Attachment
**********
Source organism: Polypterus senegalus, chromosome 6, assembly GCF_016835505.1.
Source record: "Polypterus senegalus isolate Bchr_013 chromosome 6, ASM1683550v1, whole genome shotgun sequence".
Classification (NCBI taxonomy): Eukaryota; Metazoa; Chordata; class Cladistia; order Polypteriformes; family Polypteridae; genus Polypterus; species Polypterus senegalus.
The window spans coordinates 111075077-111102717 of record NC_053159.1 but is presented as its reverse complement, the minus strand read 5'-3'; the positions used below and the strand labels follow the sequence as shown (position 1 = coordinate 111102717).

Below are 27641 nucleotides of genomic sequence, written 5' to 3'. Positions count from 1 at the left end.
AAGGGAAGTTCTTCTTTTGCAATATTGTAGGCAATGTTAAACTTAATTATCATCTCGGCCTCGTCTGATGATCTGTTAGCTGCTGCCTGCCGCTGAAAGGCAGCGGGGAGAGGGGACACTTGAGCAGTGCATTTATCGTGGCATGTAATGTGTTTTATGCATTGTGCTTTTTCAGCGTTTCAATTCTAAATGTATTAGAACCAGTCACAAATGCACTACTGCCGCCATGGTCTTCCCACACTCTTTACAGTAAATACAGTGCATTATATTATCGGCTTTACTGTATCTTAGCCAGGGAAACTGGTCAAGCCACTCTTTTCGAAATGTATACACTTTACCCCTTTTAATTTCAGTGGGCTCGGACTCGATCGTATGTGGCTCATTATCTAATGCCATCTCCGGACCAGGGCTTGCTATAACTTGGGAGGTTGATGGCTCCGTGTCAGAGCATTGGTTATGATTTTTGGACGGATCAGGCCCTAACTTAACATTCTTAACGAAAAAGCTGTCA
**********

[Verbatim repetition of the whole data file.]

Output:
Source organism: Polypterus senegalus, chromosome 6, assembly GCF_016835505.1.
Source record: "Polypterus senegalus isolate Bchr_013 chromosome 6, ASM1683550v1, whole genome shotgun sequence".
Classification (NCBI taxonomy): Eukaryota; Metazoa; Chordata; class Cladistia; order Polypteriformes; family Polypteridae; genus Polypterus; species Polypterus senegalus.
The window spans coordinates 111075077-111102717 of record NC_053159.1 but is presented as its reverse complement, the minus strand read 5'-3'; the positions used below and the strand labels follow the sequence as shown (position 1 = coordinate 111102717).

Below are 27641 nucleotides of genomic sequence, written 5' to 3'. Positions count from 1 at the left end.
AAGGGAAGTTCTTCTTTTGCAATATTGTAGGCAATGTTAAACTTAATTATCATCTCGGCCTCGTCTGATGATCTGTTAGCTGCTGCCTGCCGCTGAAAGGCAGCGGGGAGAGGGGACACTTGAGCAGTGCATTTATCGTGGCATGTAATGTGTTTTATGCATTGTGCTTTTTCAGCGTTTCAATTCTAAATGTATTAGAACCAGTCACAAATGCACTACTGCCGCCATGGTCTTCCCACACTCTTTACAGTAAATACAGTGCATTATATTATCGGCTTTACTGTATCTTAGCCAGGGAAACTGGTCAAGCCACTCTTTTCGAAATGTATACACTTTACCCCTTTTAATTTCAGTGGGCTCGGACTCGATCGTATGTGGCTCATTATCTAATGCCATCTCCGGACCAGGGCTTGCTATAACTTGGGAGGTTGATGGCTCCGTGTCAGAGCATTGGTTATGATTTTTGGACGGATCAGGCCCTAACTTAACATTCTTAACGAAAAAGCTGTCA